When Jim Burbee thinks about all the improvements he’s overseen as a director of the Caledonia Nordic Ski Club over the past two decades to build a world-class nordic skiing facility at Otway Nordic Centre, the list is long.
The big–ticket items – the Rotary Lodge, the biathlon range, the two technical buildings, the maintenance equipment shop - were necessary improvements that allowed the club to host large-scale events like the 2005 Canadian Cross-Country Championship, 2015 Canada Winter Games and the 2019 World Para Nordic Championships.
Trail improvements were also required and Burbee, the club’s former director of competitions, had a hand in that as well, using his forestry background to design Race Maze, a series of interconnected and homologated trails built on 70 hectares of private land granted to the club in a land-swap arrangement orchestrated by the provincial government. The club used private donations from the Rickbiel family to install lighting on the trails and combined grants and the World Para-Nordics legacy fund to invest in snowmaking equipment.
All that work by a dedicated group of volunteers and the growing popularity of recreational skiing has created the momentum to build what shaping up to be the largest cross-country skiing club in the province and one of the biggest in Canada, with more than 2,000 members already signed up for the season.
But something in the back of Burbee’s mind told him there was a segment of the city’s cross-country community which haven’t been served by what Otway has to offer. They are the backcountry skiers, whose ski touring roots in the club date back its beginnings in 1957, when it was formed. The backcountry crowd made their own trails in the woods at Tabor Mountain and the former Okanagan Helicopters site, while the alpine/nordic segment of the club broke off to form the Hickory Wing Ski Club in January 1959. Eventually, nordic skiing found a permanent home along Otway Road in time for the 1984-85 season with the opening the nordic centre at its current site, and in 1987 Hickory Wing became the Caledonia Nordic Ski Club.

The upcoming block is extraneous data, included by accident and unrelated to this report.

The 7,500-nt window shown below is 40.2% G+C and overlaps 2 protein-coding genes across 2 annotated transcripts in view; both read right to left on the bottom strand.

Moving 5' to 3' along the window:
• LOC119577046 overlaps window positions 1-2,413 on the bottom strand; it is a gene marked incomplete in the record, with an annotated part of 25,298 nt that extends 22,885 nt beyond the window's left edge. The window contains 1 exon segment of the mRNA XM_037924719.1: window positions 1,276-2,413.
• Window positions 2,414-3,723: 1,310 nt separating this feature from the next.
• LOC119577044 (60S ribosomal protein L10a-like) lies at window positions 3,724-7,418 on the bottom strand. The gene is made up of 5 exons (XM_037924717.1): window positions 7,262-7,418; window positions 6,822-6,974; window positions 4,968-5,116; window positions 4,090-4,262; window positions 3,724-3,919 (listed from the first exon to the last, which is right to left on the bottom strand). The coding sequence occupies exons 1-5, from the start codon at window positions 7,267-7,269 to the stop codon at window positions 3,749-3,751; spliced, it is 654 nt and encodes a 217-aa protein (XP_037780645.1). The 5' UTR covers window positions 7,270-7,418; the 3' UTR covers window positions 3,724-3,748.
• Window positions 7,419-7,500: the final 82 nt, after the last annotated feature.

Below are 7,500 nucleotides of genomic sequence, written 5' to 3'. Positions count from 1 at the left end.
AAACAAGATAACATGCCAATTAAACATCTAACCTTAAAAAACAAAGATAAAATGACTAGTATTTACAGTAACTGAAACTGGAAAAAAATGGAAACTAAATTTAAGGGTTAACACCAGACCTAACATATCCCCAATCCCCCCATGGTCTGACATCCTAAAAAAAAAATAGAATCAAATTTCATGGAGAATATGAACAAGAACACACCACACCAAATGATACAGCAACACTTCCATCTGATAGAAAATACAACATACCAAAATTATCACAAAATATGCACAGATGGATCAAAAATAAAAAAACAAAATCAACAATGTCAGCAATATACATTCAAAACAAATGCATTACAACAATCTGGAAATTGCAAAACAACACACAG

“There’s still an element of our club that wore knickers and wool socks and leather boots and so we thought we should look at that contingent of our membership,” said Burbee, now the Caledonia club’s director at large.
“We’ve got a pretty good facility for the Lycra skiers but not the wool-sock guys. We’ve got kind of void in our membership that we haven’t done a lot for in the last few years because of our big focus on competitions.”
So Burbee took matters into his own hands and organized a project to build the Ridgerunner trail, a narrow two-kilometre path built to attract skiers who like the challenge of ski touring. He went out daily for a month in the spring on his snowshoes to mark the course with flagging tape and during the summer he and his crew went out with a bulldozer to clear the way. Logs harvested for the new trail were sold to raise money for the club’s cross-country and biathlon racing programs.
“It’s a very scenic trail and it’s going to be fun to ski,” said Burbee. “We threw it out there as a touring trail and we’re going to test it and see what people like. We’ll do some grooming options and see what people prefer. Some people are saying just leave it, we’ll ski on it with just pure snow, and other people are saying we only want classic and some people say they want to skate and classic.”
Ridgerunner connects the Top Dog trail with the Lynx trail that runs down a steep hill into the Northern Lights trail. Caledonia club trails manager Mike Palangio describes the new trail as “rustic,” and because of the elevation changes it’s definitely not for beginners.
“It’s not as wide (five or six metres) as the rest of our trails,” said Palangio. “There’s a lot of elevation ups and downs and some big turns and it’s a nice jaunt into the woods. It’s more intermediate to advanced level.”
It overlooks the Nechako River and it could be the start of backcountry trail development at Otway. The club has plans for a 15 km network of ski touring trails along Cranbrook Hill as part of its 312-hectare territory. The undeveloped land on the ridge extends as far west at the Greenway Trail and eventually Burbee would like to see touring trails built that far. A touring trail network would lend itself to a 30-kilometre point-to-point loppet race route. An online survey of club members found 97 per cent were in favour of the longer loppet route idea.
“It’s kind of a test for an expanded program,” he said. “We’ve got a licence of occupation for all the places we have trails and we have some extra space to build trails.
“Skiing laps is not the same as having a big point-to-point (race).”